15/09/07 (B413) BBC : des insurgés somaliens attaquent les forces de police : au moins sept morts – Somali insurgents attack police. (En Anglais – Info lectrice)

At least seven people have been killed, including three
police officers, in the Somali capital, following the formation of a new
anti-government alliance.

Armed insurgents staged a hit-and-run attack on
a government base in north-east Mogadishu, leaving six dead, a police spokesman
said.

Elsewhere, a police captain was shot dead by three men with pistols.

The new alliance has named former Islamist leader Sheikh Sharif Sheikh Ahmed
as its chairman.

Prime Minister Mohamed Ghedi has criticised the new Eritrea-based
grouping as “trouble-makers
and terrorists”. “The government does not recognise the results
of the so-called Asmara conference hosted by the Eritrean president, who
is known to be the trouble-maker in the Horn of Africa,” he said, according
to the AP news agency.

Two-track

The overnight Mogadishu attack was in Huriwa,
seen as an insurgent stronghold. “It was one of the heaviest attacks
we have witnessed for months – they attacked us with a large number of fighters,” said
Abdi Hashi Aden, a police officer in the attacked camp.

Local resident Sahra
Shiekh Muse said she witnessed a number of government soldiers forced to
run out of the camp. Police spokesman Colonel Abdi Wahid Mohamed denied the
claim.

The attacks came hours after a night-time curfew was relaxed for the
Muslim holy month of Ramadan.

The new Alliance for the Liberation of Somalia
(ALS) groups together former Islamists and opposition figures. It aims to
remove the Ethiopian-backed government by negotiation – or war. “We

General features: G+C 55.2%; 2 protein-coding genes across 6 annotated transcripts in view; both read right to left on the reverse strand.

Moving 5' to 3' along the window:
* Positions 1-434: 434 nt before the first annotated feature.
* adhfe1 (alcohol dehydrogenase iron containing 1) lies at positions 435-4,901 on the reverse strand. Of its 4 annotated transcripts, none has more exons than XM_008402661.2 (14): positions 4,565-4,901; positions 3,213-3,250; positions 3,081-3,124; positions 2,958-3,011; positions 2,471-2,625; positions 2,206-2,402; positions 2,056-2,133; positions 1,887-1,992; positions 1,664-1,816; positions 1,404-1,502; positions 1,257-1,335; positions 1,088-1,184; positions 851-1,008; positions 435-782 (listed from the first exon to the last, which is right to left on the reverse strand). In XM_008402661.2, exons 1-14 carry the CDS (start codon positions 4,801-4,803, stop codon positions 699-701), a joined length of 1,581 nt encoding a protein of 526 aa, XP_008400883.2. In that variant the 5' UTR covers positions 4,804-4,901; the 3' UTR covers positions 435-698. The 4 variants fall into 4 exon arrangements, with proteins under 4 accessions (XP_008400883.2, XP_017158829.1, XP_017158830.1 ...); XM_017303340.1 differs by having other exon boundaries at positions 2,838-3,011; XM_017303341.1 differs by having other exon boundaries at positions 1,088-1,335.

have two-track options – first is the liberation of Somalia through military
struggle, the second is through diplomatic efforts,” said Zakariya Mahamud
Abdi, spokesman for the Somali Congress.

The spokesman had a stark warning
for Ethiopian troops, heavily deployed in Somalia since they rescued embattled
transitional government forces last year. “We warn Ethiopia to withdraw
immediately.

It is now or never and in a few weeks they will not have a route
to withdraw,” Abdi said. Mr Ahmed has been named as ALS chairman and
the head of its executive committee, Mr Abdi said.

After the Islamists were
ousted from Mogadishu last December, western diplomats urged the government
to seek reconciliation with those seen as moderates, such as Mr Ahmed. Former
speaker of parliament Sherif Hassan Sheikh Adan has been named as chairman
of the central committee, seen as the equivalent of a parliament.

It is not
yet clear whether Sheikh Hassan Dahir Aweys, an architect of the Mogadishu
insurgency and on the US list of terror suspects, will be a senior member
of the alliance. His presence at the talks led the US to threaten to include
Eritrea as a state sponsor of terrorism. Boycott Since their defeat by Ethiopia’s
vastly superior military force in December last year, the Islamists have
resorted to guerrilla tactics, launching daily hit-and-run attacks on targets,
mainly in Mogadishu.

The UN refugee agency says some 400,000 people have
fled the fighting in the capital in the past four months as a result of the
surge in violence.

The Islamists, along with other opposition leaders like
Hussain Aideed, boycotted a reconciliation meeting sponsored by the transitional
government last month. Instead they chose to organise a meeting hosted by
Ethiopia’s arch-enemy, Eritrea. Ethiopian Prime Minister Meles Zenawi has
said his troops will withdraw once an African Union peacekeeping force arrives
in Mogadishu.

But pledges by AU nations to contribute troops to the planned
7,000-strong peacekeeping mission have yet to be honoured and so far only
1,600 Ugandan soldiers have been deployed.